Last weeks Charlotte Symphony mass mailing, announcing the 2010-11 season, brought the glad tidings that the Oratorio Singers of Charlotte would be prominently featured in an all-Brahms concert next April, conducted by incoming Symphony music director Christopher Warren-Green. That evening including the Oreos participation in Nänie, Song of Destiny, and Brahms Symphony #1 occurs less than five months after Oratorio Singers director Scott Allen Jarrett, choristers in tow, takes over the Belk Theater podium as the Symphony presents The Creation by Haydn.
Which brings me to my modest suggestion to the Oratorio Singers: learn some more oratorios, goddammit!
However beloved your oratorio repertoire may be, it ought to extend beyond the bounds of Handels Messiah, Bachs St. John Passion, Mendelssohns Elijah, and The Creation. All of these great choral works, sung by you or another local group, will have been performed at least twice in the Queen City since March 2006 when Symphony reprises the Haydn chorale.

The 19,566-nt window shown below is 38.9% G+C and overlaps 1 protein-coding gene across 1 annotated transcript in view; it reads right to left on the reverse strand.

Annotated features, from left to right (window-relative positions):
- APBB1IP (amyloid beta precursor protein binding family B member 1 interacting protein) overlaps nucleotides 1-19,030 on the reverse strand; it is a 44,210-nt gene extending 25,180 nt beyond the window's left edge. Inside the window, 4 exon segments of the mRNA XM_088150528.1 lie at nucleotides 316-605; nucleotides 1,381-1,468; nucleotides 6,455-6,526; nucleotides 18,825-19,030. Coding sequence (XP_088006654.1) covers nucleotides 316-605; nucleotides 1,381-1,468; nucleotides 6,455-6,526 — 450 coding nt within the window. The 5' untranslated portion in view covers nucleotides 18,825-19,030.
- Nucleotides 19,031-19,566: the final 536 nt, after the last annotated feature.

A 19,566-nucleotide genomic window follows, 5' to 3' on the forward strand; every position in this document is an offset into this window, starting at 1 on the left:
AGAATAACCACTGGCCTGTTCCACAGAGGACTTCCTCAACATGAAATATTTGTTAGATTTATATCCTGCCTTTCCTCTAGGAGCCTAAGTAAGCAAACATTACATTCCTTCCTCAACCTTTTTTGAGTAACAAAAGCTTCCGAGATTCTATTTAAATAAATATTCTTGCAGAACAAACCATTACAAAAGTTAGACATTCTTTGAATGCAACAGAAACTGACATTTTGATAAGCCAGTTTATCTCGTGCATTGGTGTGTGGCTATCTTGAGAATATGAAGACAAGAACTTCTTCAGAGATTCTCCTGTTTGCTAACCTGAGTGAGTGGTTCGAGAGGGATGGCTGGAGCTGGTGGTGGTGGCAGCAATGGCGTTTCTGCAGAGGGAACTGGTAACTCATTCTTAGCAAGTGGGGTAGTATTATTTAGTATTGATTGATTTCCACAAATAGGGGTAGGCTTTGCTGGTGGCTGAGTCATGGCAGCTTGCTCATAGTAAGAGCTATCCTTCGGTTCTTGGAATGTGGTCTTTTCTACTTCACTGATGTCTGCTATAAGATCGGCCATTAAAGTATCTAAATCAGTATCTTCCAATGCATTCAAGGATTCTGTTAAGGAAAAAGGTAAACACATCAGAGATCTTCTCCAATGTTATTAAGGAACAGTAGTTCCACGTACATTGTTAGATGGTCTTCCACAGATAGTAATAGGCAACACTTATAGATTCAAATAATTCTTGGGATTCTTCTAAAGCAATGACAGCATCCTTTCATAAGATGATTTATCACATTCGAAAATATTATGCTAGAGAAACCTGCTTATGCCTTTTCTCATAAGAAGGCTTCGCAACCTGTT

Now dont get me wrong. I do appreciate your exploits in recent years with the Verdi Requiem and the Bach B Minor Mass. In fact, my readers have a right to be bored with my never-ending superlatives describing your performances. But in the area of oratorios, Ive developed a little boredom and frustration of my own. With a new British conductor in town leading Symphony, there ought to be an irresistible momentum for you to get out of the Messiah-Elijah-Creation rut and explore the glorious wealth of other great English oratorios. Make a serious dent in that repertory and move along to the German if you like.
Unless a greater immersion in oratorio is part of your Song of Destiny at this most opportune moment in your 58-year history, you ought to consider changing your name from Oratorio Singers to something that better reflects what youre really about. I suspect Charlotte Symphony would have done that long ago if they only had four symphonies in their rep.